Friday, December 08, 2006

Tie a yellow ribbon ‘round the Acacia

Last week there was a pretty major homecoming in my neighborhood; Taffa, the husband of the young woman who lives next door, Astou Diop, came back from Sudan. Taffa is in the Senegalese military and was serving in Darfur as part of the African Union peace-keeping efforts, he was there for 9 months. Astou and Taffa have two young sons, Ndieye Seck; who was born only a month before Taffa left and Momar who is 3. I haven’t actually taken part in military homecomings in the US but from what I’ve seen on tv they are quite emotional; embracing, tears, sometimes screaming, as I would expect after a long absence of someone you love. Taffa was in one of the more war-torn, presumably dangerous places in the world, he was gone for nine months and the reaction he got from the family when he showed up was nearly indistinguishable from the greeting I get when I get back from a 4 day trip to Dakar. There was no embracing, no tears only smiles and little chanting from the kids, ‘Taffa Sene came back! Taffa Sene came back!’ And that excitement really could’ve been mostly in anticipation of the gifts he had brought back.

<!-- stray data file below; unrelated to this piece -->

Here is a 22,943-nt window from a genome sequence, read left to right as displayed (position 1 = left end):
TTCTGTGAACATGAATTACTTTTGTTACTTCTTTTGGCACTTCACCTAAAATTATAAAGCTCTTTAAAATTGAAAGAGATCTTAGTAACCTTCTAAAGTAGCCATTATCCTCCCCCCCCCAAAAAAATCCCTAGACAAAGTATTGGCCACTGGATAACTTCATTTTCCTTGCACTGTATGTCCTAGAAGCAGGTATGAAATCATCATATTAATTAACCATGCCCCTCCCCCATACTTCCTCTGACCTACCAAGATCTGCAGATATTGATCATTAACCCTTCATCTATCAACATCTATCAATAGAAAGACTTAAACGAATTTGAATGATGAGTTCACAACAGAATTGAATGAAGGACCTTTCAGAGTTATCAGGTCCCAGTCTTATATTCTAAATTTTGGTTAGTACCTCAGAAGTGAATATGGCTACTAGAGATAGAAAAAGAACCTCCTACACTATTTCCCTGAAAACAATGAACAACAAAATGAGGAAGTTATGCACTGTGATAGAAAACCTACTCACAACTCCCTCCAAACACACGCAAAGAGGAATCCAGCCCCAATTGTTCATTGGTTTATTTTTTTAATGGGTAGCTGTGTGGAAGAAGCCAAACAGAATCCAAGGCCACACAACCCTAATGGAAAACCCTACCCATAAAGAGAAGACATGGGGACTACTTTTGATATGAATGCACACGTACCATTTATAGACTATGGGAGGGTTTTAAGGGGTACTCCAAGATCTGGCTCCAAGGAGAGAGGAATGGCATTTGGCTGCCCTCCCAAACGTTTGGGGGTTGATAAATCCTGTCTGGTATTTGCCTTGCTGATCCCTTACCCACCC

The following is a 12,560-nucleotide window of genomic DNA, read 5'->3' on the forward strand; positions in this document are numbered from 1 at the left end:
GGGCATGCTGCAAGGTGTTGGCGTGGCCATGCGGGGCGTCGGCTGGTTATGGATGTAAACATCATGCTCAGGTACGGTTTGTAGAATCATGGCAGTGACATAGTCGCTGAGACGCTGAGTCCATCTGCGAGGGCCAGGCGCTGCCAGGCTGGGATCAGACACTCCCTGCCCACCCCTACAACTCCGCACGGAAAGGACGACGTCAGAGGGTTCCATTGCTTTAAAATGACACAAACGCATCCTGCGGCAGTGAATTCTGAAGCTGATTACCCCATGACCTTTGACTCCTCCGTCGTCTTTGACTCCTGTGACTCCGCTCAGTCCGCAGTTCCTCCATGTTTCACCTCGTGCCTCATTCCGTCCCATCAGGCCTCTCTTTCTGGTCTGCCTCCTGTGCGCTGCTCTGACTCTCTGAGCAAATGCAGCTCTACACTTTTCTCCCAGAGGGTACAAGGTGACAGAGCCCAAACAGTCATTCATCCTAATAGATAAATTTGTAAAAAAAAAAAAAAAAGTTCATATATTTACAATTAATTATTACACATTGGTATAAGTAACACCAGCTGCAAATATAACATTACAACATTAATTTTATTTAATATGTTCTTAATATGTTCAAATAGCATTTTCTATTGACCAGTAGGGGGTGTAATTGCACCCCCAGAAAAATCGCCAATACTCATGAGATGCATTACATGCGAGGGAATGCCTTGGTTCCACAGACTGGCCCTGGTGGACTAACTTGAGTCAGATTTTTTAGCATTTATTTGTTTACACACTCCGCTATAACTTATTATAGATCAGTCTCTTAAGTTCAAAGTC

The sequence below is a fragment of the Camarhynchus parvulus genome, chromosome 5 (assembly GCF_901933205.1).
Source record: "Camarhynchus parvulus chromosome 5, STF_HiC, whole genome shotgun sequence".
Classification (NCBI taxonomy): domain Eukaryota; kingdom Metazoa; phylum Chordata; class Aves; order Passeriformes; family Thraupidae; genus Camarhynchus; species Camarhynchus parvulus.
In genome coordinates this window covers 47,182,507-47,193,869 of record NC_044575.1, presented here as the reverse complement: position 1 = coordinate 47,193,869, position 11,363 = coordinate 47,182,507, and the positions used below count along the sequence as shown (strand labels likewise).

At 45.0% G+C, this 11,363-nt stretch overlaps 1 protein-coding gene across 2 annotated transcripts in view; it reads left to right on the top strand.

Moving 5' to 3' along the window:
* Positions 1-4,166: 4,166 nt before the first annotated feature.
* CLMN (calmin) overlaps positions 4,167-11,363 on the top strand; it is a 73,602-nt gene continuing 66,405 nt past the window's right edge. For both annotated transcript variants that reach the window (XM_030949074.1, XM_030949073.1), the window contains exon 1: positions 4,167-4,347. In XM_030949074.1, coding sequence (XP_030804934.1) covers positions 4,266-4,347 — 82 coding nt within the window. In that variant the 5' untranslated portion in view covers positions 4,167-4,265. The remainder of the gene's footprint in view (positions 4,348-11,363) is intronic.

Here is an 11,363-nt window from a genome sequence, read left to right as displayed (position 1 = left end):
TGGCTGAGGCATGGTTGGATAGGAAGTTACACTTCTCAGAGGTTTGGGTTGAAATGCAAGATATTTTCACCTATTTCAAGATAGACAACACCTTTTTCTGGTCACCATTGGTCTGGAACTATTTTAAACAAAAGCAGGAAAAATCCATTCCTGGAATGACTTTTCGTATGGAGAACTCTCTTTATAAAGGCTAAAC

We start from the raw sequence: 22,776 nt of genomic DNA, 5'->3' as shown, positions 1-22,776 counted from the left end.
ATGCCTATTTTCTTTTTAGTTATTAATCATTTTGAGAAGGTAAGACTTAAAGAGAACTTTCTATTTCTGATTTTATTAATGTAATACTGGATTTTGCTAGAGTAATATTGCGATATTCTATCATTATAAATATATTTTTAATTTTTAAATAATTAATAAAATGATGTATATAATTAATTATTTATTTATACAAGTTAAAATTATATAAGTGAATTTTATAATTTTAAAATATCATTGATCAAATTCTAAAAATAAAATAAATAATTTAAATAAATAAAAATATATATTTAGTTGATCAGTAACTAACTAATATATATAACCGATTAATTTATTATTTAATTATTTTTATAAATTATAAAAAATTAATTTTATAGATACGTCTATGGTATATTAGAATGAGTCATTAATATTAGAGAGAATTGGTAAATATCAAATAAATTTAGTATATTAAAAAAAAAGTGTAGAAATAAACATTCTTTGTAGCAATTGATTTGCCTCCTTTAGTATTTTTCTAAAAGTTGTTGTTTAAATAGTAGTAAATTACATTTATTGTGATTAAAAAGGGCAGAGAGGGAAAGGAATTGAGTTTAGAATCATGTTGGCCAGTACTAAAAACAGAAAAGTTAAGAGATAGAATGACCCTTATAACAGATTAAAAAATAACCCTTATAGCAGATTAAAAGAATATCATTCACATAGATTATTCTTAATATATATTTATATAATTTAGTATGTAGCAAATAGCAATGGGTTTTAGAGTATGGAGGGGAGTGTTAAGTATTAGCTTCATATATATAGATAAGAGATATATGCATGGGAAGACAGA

It is Senegalese custom to bring a gift for the family when you come back from any trip. This gift could be as little as a piece of fruit or candy for each member of the family. Taffa apparently had lots of fun using the large sum of money the Senegalese government handed him as he got off the plane. As soon as he set foot out of the car he was showering his family (the poorest one in the neighborhood) with gifts. A bike for Momar, baby toys for Ndieye Seck, loads of brand new clothes for the boys, gold jewelry and expensive woven fabric for Astou Diop, a big, thick blanket for his mother-in-law, Umi Dia, and a bunch of new toys for himself. I’ve been helping Taffa’s nephew, Sylla, for the past few months to save his money, CFA by CFA, to teach him how to save up for things he wants and needs to buy. Sylla is doing a great job and has managed to buy some shorts that he had wanted. I sincerely hope that Sylla doesn’t get any ideas from Taffa, at the rate he’s going Taffa will be out of money relatively soon and the family will be struggling to get by once again. There really isn’t much I could do or say to Taffa to help either, being younger than him and female, advice wouldn’t do much coming from me.

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